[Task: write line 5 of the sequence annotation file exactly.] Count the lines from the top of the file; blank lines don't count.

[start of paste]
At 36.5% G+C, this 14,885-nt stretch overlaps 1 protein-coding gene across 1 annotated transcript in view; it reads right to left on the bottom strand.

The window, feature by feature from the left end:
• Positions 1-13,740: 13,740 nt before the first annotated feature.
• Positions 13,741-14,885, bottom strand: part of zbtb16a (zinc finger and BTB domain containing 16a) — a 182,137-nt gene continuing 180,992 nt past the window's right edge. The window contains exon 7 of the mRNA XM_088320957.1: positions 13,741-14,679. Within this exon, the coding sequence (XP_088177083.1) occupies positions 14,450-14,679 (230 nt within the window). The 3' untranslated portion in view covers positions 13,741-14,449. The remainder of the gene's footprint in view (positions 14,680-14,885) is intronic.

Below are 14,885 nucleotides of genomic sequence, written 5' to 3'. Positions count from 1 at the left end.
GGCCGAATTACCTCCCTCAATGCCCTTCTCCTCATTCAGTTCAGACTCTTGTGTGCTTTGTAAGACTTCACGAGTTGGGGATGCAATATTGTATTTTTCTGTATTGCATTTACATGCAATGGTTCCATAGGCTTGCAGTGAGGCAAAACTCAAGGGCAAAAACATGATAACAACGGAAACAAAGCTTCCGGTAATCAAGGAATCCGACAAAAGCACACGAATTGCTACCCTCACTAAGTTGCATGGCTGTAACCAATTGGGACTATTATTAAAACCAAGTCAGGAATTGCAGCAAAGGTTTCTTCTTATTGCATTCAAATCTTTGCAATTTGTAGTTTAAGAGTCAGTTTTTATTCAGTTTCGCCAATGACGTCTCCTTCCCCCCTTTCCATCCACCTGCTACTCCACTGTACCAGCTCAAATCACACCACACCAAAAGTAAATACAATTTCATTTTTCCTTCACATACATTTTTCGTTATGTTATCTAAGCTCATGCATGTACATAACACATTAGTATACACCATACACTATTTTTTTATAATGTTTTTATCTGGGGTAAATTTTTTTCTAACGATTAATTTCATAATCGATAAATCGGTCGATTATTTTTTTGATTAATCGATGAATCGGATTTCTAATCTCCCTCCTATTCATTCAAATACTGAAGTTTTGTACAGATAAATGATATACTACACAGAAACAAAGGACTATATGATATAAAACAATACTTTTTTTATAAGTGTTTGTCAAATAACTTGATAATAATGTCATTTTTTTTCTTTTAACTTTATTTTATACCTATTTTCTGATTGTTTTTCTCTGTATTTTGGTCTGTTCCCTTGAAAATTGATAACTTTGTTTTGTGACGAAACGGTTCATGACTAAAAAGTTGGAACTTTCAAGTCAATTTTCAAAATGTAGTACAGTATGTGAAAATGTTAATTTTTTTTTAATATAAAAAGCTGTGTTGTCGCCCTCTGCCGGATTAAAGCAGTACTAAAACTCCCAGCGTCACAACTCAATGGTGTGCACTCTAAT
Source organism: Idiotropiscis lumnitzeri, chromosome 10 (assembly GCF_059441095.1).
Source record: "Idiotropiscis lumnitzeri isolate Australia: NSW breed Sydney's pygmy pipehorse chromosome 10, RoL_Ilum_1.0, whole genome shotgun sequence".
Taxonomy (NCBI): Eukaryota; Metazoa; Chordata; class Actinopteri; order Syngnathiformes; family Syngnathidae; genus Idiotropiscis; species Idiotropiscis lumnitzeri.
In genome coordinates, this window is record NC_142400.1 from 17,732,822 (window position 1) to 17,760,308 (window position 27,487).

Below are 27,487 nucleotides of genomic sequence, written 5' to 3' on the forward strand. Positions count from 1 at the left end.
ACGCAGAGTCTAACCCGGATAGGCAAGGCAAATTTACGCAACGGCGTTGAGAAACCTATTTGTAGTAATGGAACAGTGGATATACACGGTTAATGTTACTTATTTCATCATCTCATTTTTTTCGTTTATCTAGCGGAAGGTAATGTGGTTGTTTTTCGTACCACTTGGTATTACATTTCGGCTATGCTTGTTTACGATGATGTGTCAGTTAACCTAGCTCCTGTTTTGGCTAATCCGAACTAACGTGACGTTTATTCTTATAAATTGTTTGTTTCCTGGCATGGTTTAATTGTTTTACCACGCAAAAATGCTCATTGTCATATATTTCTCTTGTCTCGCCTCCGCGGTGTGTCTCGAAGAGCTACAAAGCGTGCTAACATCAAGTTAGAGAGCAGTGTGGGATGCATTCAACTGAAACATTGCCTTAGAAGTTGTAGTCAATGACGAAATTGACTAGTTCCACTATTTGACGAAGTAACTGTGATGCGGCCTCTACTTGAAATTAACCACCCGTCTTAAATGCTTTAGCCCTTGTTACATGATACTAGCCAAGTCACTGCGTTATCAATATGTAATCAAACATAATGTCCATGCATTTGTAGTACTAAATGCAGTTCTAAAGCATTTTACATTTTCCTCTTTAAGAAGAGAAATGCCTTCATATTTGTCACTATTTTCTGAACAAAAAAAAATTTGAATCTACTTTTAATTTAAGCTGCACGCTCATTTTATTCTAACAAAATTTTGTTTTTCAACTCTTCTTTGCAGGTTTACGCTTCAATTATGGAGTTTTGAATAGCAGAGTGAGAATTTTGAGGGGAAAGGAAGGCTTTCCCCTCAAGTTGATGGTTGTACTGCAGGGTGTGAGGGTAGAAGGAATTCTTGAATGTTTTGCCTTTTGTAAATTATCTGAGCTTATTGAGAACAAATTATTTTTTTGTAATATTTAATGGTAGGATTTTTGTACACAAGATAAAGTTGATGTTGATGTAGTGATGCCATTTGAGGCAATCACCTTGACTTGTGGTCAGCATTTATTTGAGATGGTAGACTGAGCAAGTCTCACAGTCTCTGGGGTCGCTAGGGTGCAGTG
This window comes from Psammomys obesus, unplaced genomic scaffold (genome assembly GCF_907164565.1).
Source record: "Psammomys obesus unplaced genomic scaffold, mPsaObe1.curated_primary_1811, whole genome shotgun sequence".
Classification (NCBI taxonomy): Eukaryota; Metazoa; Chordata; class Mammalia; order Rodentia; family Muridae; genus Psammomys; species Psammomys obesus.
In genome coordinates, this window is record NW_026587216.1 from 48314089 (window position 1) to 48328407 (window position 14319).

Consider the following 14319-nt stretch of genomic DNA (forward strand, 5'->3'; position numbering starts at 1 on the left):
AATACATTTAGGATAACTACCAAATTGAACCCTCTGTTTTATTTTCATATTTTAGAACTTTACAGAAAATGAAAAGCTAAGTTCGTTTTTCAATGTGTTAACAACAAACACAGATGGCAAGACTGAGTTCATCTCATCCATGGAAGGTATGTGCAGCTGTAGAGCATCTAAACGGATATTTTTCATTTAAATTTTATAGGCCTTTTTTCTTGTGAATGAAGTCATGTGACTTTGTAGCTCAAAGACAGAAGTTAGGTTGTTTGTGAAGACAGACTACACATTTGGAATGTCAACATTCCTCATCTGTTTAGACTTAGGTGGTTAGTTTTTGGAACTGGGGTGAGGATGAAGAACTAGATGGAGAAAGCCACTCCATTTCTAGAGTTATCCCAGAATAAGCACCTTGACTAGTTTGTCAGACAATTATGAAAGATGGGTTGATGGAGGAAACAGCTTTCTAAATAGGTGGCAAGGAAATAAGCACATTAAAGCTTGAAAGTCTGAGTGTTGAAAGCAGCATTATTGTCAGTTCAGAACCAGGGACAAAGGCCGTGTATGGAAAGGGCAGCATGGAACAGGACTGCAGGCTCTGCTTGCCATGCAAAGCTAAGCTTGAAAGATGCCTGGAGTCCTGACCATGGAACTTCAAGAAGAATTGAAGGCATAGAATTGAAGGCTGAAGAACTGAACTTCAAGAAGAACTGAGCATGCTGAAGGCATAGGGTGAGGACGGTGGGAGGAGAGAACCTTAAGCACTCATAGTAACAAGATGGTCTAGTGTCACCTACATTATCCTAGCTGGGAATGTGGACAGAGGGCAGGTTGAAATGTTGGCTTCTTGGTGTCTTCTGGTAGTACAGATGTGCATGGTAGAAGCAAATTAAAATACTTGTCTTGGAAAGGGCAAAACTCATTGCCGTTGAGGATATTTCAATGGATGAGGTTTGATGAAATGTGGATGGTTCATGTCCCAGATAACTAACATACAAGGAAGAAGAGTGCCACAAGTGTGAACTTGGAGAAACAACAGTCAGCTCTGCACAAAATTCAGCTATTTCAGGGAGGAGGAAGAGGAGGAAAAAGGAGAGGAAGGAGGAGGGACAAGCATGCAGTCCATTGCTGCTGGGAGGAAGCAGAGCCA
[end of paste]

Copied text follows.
Below are 14,885 nucleotides of genomic sequence, written 5' to 3'. Positions count from 1 at the left end.